Nature of the Muslim State


By Khaled Ahmed

Nation-states inhabited by Muslim majorities tend to be permanently wobbly. These days, those that got fired by the idea of democracy in 2011 are in crisis. Egypt, Syria, Iraq and Libya were supposed to go democratic after liberation from heir dictatorships. Muslim states in fact stay stable for many years under dictators, kings and Iran-like Islamic authoritarianism.

Why should the idea of democracy make these states unstable? Because they think Islam or its sharia is essentially democratic. The Shah of Iran ruled a prosperous state that strove to live peacefully with the Arab sheikhdoms across the Gulf. After the advent of democracy (constitution, election, elected legislature) Iran carried out the duty of jihad till, under Ayatollah Khamenei, it buckled and accepted peace under the doctrine of narmish-e- qaharmananan (heroic flexibility), an oil-producing giant rendered poor with its non-Muslim or apostatised minorities in extreme suffering.

Iran’s internal order is better than Pakistan’s despite the fact that, like Pakistan, it faced two invasions of Afghanistan followed by Talibanisation during which it fought a proxy sectarian war against Pakistan. On the other hand, democratic Pakistan became permanently unstable with governments dismissed and leaders assassinated in routine.

The trajectory of Pakistan may be the framework in which Muslim states are today acting in a pattern: they remain stable until they begin to think of democracy. In 2011, the Egyptians in Tahrir Square carried placards saying na’am lish-sharia (yes to sharia) clearly indicating they equated Islamic sharia with democracy. At once, the non-Muslim Copts, who form 20 percent of Egypt’s population, began to fear for their lives. They don’t ever say it but Muslims want to see non-Muslims as somehow “separate”. Pakistan’s flag has a white patch separating them from the green section meant for Muslims.

In Syria, traditionally, there were many religions, but a majority of Sunnis were being ruled over by a dictator belonging to the Alawite sect which the Sunnis didn’t even consider truly Muslim. The inspiration of democracy required that there be elections and a government chosen by the people of Syria. Compared to the Alawite rulers, who are aligned with Iran and Shia Iraq, the Sunnis of Syria are conservative and would treat the Alawites as non-Muslims after coming to power. The Alawites, under Alawite dictator- President Asad, knew this and would not allow democracy in the country, knowing they would all be put to the sword as apostates.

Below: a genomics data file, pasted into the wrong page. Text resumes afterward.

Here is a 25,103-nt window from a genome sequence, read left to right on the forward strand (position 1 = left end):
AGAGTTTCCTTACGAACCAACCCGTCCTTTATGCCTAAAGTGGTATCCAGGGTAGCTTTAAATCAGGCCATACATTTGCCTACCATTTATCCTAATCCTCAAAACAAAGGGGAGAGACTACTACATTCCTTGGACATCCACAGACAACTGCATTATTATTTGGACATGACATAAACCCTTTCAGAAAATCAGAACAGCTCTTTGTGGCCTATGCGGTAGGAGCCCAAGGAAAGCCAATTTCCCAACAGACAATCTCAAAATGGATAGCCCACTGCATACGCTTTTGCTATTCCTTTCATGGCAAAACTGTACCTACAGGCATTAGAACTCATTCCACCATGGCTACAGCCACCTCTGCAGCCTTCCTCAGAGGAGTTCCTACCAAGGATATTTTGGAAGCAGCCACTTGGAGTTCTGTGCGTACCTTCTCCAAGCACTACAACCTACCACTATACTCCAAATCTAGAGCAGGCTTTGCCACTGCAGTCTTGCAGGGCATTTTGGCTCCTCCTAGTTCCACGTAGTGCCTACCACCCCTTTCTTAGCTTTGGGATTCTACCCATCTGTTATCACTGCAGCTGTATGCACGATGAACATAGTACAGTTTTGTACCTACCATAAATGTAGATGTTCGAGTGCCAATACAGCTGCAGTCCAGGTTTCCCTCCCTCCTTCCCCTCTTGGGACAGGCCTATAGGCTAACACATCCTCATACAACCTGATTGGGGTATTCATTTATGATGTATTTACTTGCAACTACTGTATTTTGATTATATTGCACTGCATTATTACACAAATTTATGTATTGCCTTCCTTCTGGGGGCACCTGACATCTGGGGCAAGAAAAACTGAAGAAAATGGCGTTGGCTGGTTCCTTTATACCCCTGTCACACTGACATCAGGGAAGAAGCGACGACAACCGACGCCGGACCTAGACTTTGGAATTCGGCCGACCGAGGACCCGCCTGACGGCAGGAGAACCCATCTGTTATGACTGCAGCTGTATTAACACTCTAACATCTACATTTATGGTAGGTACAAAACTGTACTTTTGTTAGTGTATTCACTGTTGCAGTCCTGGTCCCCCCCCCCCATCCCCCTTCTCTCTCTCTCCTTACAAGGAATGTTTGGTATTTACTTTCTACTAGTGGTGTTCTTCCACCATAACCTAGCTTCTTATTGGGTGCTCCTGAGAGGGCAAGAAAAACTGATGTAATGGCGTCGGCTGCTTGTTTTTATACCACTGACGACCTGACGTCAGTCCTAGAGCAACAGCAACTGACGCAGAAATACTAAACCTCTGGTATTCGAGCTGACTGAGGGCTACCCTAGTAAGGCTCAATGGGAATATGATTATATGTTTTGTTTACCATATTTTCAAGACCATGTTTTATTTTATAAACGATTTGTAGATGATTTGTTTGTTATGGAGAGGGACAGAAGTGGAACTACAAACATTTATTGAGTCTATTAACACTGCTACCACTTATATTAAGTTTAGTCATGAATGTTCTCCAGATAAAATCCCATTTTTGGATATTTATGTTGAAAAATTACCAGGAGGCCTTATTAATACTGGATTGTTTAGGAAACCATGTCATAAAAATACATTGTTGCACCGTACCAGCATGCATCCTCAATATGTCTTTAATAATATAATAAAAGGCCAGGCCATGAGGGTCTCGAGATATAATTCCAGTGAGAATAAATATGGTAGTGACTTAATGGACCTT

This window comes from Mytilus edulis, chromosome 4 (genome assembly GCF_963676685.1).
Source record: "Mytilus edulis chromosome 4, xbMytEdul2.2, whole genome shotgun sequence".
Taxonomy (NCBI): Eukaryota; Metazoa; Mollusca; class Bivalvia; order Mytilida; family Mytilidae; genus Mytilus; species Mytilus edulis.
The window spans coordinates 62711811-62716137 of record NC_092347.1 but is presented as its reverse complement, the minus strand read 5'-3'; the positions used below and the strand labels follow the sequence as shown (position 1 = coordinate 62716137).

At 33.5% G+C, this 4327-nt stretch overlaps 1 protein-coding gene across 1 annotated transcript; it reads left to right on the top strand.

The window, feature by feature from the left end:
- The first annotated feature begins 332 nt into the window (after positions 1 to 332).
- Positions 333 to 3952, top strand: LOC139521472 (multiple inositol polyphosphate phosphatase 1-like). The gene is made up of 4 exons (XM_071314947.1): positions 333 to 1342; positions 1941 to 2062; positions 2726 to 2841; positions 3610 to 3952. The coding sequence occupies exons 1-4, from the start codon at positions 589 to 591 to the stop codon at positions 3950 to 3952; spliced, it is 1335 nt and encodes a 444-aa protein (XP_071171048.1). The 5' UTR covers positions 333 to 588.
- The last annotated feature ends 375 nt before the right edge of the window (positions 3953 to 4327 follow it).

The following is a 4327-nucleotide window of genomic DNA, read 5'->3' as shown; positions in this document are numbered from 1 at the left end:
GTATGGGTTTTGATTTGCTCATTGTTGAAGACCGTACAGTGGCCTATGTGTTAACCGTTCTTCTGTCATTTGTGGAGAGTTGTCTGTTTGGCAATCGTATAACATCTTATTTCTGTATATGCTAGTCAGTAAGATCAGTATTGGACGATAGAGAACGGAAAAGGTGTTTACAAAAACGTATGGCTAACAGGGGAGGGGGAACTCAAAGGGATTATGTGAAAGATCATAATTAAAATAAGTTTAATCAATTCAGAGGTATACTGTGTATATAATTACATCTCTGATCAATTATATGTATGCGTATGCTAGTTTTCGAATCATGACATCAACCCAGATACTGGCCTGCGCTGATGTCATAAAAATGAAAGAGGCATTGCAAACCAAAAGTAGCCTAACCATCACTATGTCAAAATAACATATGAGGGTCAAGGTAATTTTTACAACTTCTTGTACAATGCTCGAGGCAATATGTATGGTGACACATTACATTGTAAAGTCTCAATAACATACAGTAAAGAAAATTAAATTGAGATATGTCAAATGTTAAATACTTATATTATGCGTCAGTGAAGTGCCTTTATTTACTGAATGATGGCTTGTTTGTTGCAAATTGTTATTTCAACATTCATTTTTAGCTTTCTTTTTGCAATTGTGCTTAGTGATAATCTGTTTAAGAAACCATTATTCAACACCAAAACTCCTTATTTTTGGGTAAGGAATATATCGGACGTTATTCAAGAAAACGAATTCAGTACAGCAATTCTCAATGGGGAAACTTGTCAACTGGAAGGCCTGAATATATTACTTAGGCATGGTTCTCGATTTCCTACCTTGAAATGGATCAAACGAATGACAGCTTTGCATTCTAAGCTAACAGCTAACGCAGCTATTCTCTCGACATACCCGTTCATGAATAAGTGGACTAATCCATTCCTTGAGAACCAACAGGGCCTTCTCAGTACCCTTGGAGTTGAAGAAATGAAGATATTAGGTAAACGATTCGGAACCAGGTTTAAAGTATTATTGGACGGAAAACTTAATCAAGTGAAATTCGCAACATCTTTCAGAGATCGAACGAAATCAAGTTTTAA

In Tunisia, the ouster of the dictator did indeed lead to a democratic transition, but Tunisia lost stability and became internally chaotic with salafi factions ruling the street. Now it is a failed democracy contributing the largest number of youths to the armies of Islamic State in Syria. In Egypt, General Sisi has prevented this kind of chaos from taking over by preventing the Muslim Brotherhood from ruling “democratically” after winning elections.

My argument is that democracy should be given a chance even though it may start in a disorderly fashion with extreme suffering inflicted on the minorities. But I secretly realise that a Muslim democracy will mutate into a despotic order in which certain sections of the population will continue to suffer for decades till the state suffers defeat or is brought to its knees by its jihadi activities. In all cases, there is no chance that its non-Muslims – or people designated as such – will fare better after the surviving Muslim state has suffered a reversal.

Compared to what the “republic” of Iran has done to itself, the Arab kingdoms and sheikhdoms appear to be more stable and more viable. In fact, if you look closely at the Gulf “market states”, they appear to be the only model which the Muslims might survive by adopting. The market state can’t afford to be too oppressive and has to keep its doors open to be attractive economically. In The Shield of Achilles: War, Peace and the Course of History, (Allen Lane 2002), Philip Bobbit writes: “The market-state assesses its economic success or failure by its society’s ability to secure more and better goods and services…” (p.229).

Pakistan’s trajectory is instructive because it foreshadowed the Muslim crisis of 2011. Three days before Independence, founder Jinnah thought he should define the kind of state he would like Pakistan to be as a new democratic republic. His 11 August “secular” speech is as good a paraphrase of John Locke as any you might see.

Jinnah’s statement about secular Pakistan was immediately buried by his shocked Muslim League lieutenants. After his death Pakistan’s Constituent Assembly produced the Objectives Resolution pledging the establishment of an Islamic Republic on the presumption that Islam was nothing if not democratic. After that the trajectory towards hard Islam began, passing through the Raj afterglow that pushed back the maltreatment of the non-Muslims although some Hindu members of the Assembly left Pakistan in 1949 sensing that their status will become degraded as Islam took hold. Of course “jiziya” was out of the question but its memory remained buried in the Muslim subconscious. In the ripeness of time such laws as the Law of Evidence, Zakat, and Blasphemy discriminated against or targeted the non-Muslim Pakistani; and Pakistan’s ministers began to announce in parliament that they were Muslim first, not Pakistani first.

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